The perception of PrEP as an excuse for promiscuity
In 2012, the FDA approved the use of the drug emtricitabine/tenofovir disoproxil fumarate ('Truvada') as an HIV Pre-exposure Prophylaxis (PrEP) to reduce the risk of HIV infection in the event of exposure. Taking daily PrEP essentially reduces the risk of HIV transmission to near zero. Since its approval, the drug's uptake among gay and bisexual men has been met with conflict, stemming from the perceptions surrounding the drug and those who take it. Stigma has emerged associating PrEP use with sexual promiscuity. Adding to the negative perceptions, discourse in various media have likened PrEP to a 'party drug' with implications that users regularly engage in risky sexual behaviors.
A new study co-authored by Dr. Christian Grov, professor of Community Health and Social Sciences at the CUNY Graduate School of Public Health & Health Policy (CUNY SPH), and Mark Pawson, doctoral candidate in Sociology at the Graduate Center of CUNY, sought to deconstruct the moral debate surrounding biomedical HIV prevention and the complex ways in which PrEP and PrEP users are defined within the gay and bisexual communities. The study examined the stereotypes attributed to PrEP users and how these stereotypes contribute to framing the use of PrEP by some as a social problem. The findings were published in Sociology of Health & Illness.
The study drew on discussions about PrEP in a series of focus groups with gay and bisexual men in New York City. The groups were intentionally comprised of a mix of races and HIV status in order to generate diverse dialogue. The participants were largely aware of PrEP, but not all had accurate information or were able to knowledgably discuss PrEP.
The study found that the participants who framed PrEP as a social problem tended to view PrEP users as being promiscuous, irresponsible, and naïve. They attributed PrEP to reducing condom usage and believed it was responsible for the spread of STIs among the gay and bisexual communities. Analysis of the discussions also showed some participants distinguishing between acceptable and unacceptable reasons for using the medication. "Acceptable reasons that participants offered included if someone was in a monogamous HIV serodiscordant relationship; whereas, presumed unacceptable reasons were if someone just didn't want to use a condoms," said Grov. "Unfortunately, this creates a narrative implying that some people deserve highly effective protection against HIV, whereas others don't—and the deciding factor is grounded in a moral debate about sexuality," continued Grov.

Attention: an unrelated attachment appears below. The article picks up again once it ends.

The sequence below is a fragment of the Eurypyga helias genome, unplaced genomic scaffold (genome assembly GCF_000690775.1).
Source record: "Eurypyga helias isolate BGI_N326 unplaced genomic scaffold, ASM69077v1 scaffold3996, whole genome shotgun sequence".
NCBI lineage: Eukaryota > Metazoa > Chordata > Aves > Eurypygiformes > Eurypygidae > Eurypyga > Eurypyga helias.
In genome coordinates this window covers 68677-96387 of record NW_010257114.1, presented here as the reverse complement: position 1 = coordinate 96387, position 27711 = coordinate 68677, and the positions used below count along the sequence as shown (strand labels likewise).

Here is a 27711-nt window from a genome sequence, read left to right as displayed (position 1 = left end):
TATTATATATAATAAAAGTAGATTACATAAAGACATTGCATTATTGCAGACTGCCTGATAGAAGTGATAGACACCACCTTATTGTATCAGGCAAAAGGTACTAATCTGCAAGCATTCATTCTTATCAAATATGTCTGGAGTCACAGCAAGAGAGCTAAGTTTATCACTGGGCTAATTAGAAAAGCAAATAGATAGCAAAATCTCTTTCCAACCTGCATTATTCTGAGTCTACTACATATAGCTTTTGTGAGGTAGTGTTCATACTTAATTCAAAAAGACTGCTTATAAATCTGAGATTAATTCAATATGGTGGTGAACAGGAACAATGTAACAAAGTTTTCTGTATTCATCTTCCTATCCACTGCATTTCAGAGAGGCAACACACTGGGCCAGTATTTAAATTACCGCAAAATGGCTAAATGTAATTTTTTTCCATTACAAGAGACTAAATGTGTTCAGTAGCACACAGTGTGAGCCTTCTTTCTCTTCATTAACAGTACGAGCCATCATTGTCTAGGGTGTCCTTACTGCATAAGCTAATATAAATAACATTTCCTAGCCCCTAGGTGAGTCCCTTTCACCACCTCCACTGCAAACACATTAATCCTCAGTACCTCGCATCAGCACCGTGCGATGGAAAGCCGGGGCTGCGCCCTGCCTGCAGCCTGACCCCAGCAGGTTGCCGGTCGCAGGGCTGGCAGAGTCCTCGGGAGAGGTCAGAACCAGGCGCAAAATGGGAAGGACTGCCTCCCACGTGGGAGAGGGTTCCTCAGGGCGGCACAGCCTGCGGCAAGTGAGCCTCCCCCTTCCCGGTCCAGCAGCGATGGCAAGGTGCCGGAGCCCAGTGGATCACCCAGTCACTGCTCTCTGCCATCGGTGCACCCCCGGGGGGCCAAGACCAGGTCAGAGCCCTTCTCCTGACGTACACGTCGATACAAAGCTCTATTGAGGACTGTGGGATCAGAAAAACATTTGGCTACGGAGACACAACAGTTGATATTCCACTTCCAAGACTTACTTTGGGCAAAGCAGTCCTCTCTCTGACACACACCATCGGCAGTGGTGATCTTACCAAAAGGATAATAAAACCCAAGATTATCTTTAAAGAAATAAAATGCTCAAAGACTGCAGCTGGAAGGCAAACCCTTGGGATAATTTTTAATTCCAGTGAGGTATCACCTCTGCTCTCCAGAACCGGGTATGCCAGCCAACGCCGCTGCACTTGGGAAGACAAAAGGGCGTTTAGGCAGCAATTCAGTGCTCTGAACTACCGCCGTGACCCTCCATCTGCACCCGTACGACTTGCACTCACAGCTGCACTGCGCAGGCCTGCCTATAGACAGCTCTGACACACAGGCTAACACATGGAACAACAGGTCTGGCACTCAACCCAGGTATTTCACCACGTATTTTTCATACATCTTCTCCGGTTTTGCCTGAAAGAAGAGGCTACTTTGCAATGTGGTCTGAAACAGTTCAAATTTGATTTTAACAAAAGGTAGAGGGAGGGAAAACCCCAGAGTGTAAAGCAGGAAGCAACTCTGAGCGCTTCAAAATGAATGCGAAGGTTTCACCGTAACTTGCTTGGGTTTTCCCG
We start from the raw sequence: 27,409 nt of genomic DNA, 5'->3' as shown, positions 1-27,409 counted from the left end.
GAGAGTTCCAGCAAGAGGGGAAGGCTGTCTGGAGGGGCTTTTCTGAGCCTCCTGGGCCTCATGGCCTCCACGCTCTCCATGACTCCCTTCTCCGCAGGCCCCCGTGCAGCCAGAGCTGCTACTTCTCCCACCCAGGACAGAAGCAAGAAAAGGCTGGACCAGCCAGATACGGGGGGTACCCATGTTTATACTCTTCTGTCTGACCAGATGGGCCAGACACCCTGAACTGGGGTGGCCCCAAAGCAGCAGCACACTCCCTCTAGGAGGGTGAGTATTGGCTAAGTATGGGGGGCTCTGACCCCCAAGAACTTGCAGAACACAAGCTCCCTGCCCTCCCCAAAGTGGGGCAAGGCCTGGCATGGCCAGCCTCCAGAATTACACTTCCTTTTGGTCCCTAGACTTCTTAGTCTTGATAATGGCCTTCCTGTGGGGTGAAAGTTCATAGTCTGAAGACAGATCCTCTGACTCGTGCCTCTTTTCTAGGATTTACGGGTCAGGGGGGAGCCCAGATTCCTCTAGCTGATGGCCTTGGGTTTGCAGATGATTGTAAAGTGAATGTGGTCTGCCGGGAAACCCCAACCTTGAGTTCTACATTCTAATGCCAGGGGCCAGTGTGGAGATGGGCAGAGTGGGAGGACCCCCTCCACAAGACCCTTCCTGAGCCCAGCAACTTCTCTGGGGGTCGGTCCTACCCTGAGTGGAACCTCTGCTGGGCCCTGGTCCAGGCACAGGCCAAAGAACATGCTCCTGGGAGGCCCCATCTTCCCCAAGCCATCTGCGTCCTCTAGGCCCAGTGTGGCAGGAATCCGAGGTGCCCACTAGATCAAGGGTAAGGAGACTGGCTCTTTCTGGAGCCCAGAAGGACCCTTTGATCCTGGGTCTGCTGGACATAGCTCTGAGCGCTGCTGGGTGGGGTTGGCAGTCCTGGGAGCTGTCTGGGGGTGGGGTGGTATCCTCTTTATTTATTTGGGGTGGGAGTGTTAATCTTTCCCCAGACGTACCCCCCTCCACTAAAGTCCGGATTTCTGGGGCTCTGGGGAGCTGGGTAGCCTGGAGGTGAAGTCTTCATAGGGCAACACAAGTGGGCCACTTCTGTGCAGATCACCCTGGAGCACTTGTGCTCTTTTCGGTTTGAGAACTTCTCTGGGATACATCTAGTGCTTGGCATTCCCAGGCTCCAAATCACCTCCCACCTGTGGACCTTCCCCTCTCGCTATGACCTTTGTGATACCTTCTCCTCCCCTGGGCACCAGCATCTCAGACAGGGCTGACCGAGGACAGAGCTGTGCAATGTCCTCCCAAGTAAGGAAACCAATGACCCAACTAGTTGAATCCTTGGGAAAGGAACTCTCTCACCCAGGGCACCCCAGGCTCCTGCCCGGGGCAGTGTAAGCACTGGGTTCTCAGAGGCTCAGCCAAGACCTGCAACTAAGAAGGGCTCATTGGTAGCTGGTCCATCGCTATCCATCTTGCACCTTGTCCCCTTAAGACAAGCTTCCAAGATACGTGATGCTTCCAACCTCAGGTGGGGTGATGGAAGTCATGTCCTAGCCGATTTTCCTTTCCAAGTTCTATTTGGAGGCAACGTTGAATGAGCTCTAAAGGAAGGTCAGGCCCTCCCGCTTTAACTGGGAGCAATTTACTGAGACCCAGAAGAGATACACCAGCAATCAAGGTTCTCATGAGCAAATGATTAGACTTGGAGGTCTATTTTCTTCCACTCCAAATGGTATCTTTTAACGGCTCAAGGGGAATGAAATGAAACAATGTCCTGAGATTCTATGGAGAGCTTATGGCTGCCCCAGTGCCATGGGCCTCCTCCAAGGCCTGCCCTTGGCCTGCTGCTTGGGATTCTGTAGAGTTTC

The findings provided important insight into the norms and values that shape the perception of PrEP as being either a useful tool to prevent HIV or a harmful practice encouraging promiscuity and "irresponsible behaviors" among its users. Grov pointed out, "Both perceived and experienced stigma of PrEP users are significant barriers to PrEP uptake. Data show that the number of PrEP users has increased year-over-year since being approved, but uptake is still not commensurate with the need." The CDC recently estimated that as many as 1-in-4 gay and bisexual men would benefit significantly from the protection PrEP provides.
Historically, HIV has been an illness loaded with social stigma and cultural meanings that have had a negative impact on the ability to diagnose, treat, and prevent its spread. This study highlights that not only is the illness stigmatized, but methods of prevention can take on social meanings affecting their effectiveness at reducing the transmission and spread of the illness. Many HIV prevention efforts depend on the social aspect of the intervention, and so it is crucial to understand the social context in which new treatments and medications are introduced. The researchers note "future studies should focus on the ways advances in pharmaceutical technologies interact and potentially clash with cultural beliefs that construct symbolic boundaries between acceptable and unacceptable sexual health practices."